redwood coast
Redwood Nat'l Park

The world's tallest living tree, "Hyperion" (more than 379 feet high), is in Redwood National Park. The coast redwoods grow more than 300 feet high, taller than the Statue of Liberty. Many of the old growth redwoods are 500-700 years old, some are 2,000 years old. These majestic trees grow from tiny seeds that pop out of cones, or they can sprout from a living tree!

Lady Bird Johnson Grove Walking through the redwoods is always a magical experience, and especially so in this grove. It's a one mile loop trail through towering coast redwoods, moss covered trees, prehistoric-looking fern meadows, bunches of salmonberry and thimbleberry bushes, and in season, the glorious rhododendron "rose trees." Look down at the iris blooming at your feet, then look up, to the tops of the redwoods hundreds of feet above, where the branches touch the sky. Best of all, there are hollow redwood trees (still living) to hide in and run through! Pick up the brochure for the self guided nature trail. It may be drippy and misty (the redwoods love the moisture), interspersed with pale daylight filtering through the redwoods. This trail is good for kids of all ages.
Hike along Redwood Creek Trail - Take a picnic and stroll down the Redwood Creek Trail for as long as you like (the first mile or so is okay for strollers.) It's an easy, level trail that goes along Redwood Creek. When the water is low, Redwood Creek is perfect for wading in the gravely stream bed.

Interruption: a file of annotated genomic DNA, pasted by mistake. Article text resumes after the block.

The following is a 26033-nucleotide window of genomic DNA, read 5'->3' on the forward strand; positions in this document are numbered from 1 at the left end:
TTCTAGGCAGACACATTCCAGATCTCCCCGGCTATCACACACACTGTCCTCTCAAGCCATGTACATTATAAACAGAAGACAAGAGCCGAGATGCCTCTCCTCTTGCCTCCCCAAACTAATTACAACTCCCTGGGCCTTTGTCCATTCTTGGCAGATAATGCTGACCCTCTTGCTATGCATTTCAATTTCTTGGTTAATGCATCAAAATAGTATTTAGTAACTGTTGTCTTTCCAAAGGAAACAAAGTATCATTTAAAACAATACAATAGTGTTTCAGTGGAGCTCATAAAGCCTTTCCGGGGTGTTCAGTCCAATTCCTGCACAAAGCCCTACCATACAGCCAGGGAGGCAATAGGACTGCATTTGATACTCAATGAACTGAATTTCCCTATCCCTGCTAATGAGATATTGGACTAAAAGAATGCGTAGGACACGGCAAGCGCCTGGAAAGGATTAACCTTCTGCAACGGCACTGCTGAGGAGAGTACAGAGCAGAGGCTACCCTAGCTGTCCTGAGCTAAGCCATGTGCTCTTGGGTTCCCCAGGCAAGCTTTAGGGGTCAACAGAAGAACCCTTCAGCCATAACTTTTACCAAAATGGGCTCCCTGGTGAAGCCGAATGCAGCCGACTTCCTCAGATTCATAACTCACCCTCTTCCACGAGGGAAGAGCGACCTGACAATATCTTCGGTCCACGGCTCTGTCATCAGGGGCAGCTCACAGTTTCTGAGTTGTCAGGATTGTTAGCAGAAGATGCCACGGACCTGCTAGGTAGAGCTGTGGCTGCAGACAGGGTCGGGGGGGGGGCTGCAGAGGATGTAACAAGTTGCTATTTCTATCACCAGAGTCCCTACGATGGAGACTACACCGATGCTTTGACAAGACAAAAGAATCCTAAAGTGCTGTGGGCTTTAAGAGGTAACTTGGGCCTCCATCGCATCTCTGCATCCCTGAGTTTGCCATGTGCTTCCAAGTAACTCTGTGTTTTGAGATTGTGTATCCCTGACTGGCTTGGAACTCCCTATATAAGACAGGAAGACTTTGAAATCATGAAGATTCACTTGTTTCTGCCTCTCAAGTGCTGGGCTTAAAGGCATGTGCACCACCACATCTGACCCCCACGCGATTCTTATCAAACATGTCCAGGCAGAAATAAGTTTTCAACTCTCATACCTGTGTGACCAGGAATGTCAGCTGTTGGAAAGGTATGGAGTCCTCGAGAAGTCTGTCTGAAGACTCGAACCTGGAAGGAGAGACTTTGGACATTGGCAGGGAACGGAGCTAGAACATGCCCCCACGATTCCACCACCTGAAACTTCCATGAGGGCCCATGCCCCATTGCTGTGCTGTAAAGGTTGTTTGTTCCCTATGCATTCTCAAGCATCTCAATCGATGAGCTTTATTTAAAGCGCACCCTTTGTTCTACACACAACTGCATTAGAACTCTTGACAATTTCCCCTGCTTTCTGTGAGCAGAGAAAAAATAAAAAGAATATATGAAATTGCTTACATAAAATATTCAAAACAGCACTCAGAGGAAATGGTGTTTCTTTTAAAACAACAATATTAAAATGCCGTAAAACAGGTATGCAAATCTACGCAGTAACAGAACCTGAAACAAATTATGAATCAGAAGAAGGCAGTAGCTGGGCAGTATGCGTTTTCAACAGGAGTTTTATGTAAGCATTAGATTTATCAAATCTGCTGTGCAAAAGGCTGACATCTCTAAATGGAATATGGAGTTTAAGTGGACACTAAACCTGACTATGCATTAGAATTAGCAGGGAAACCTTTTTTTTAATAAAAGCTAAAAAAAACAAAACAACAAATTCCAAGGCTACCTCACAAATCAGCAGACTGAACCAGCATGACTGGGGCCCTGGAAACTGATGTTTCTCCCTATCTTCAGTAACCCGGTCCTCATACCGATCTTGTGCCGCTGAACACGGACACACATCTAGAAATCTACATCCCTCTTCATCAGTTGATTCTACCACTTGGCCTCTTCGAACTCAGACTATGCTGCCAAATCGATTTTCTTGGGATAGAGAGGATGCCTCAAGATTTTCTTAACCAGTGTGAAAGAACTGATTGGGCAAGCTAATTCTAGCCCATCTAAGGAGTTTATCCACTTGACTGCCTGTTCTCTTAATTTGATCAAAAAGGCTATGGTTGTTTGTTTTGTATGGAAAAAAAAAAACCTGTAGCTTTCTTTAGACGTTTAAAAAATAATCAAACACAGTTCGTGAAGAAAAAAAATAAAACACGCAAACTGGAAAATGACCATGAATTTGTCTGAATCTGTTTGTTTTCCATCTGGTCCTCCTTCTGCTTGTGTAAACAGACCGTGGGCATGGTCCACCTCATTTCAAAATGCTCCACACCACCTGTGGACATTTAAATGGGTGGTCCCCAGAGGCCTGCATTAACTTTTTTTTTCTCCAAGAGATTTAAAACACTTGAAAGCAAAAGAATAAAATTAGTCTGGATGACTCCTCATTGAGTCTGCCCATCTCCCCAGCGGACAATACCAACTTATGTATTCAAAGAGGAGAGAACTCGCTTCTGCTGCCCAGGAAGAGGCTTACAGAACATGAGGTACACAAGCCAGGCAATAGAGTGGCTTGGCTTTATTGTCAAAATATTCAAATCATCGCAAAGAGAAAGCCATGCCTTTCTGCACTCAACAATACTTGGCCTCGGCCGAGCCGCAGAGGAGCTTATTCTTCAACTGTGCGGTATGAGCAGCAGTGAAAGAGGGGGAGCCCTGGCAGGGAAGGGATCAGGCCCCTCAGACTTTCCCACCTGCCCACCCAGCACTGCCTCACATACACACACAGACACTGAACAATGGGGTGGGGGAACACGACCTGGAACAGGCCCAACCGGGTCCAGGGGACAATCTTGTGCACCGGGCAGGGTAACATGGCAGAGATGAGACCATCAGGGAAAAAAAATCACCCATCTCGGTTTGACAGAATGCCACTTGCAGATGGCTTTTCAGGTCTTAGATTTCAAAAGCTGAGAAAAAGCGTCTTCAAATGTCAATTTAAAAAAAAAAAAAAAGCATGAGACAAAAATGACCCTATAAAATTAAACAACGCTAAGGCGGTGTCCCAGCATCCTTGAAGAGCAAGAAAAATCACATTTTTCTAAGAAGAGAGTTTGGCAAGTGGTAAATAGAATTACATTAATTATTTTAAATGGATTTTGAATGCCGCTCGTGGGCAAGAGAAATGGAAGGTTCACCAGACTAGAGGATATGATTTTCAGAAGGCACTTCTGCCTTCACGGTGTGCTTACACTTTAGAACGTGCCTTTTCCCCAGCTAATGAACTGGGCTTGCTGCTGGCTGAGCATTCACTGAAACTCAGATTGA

Horseback rides - Redwood Trails Horseback Rides offers rides in the park. Kids have to be 7 years and up for the regular horseback rides (1/2 hour, 1 hour, 3 hours or 6 hours). Call 707.498.4837 for reservations.
Prairie Creek Visitor Center - Stop into the Visitor Center to see a really great diorama of animals that live in the area - gray fox, great horned owl, elk calf, mountain beaver, raccoon and California quail, black bear. Touch table with antlers and whale vertebrae, plus kid's nature books.

Elk Meadow and Trillium Falls - In Elk Meadow, you may see Roosevelt elk grazing (we didn't, but they roam around). From the parking lot in the meadow, take a hike through the redwoods to Trillium Falls, less than a mile round trip to the falls. When you cross the creek on a metal bridge, you've arrived at Trillium Falls, a delightful cascade over moss-covered stones. This trail is easy for even small ones. The trail continues on past the falls, a 2.5 mile loop trail (if you have bigger kids who'd like to get out and stretch their legs). Look for those charming, bright yellow banana slugs on the trail.
Newton B. Drury Parkway - Take a drive on this road through the redwoods, past walls of ferns on either side (really incredible). All along the way, there are turnouts and trails. Just start down any of these trails into the forest, and see where it leads.
Trees of Mystery - Sky Trail (Klamath) -You can't miss the Trees of Mystery. As you drive by on Highway 101, there's a gigantic statue of Paul Bunyan and Babe, the blue ox. On the Sky Trail gondola, you ride high above the forest floor to the ridge summit for views of the tall trees and ocean to the west. To the east, use the binoculars to spot ospreys in their nests, perched high in the branches. Admission to the Sky Trail also includes a walk through the trees and the "Trail of Tall Tales," redwood carvings of various figures and animals.
Tip: The gondola ride is pretty cool, but to really see the old growth redwoods, your best bet is Redwood National and State Parks (Redwood National Park is free).

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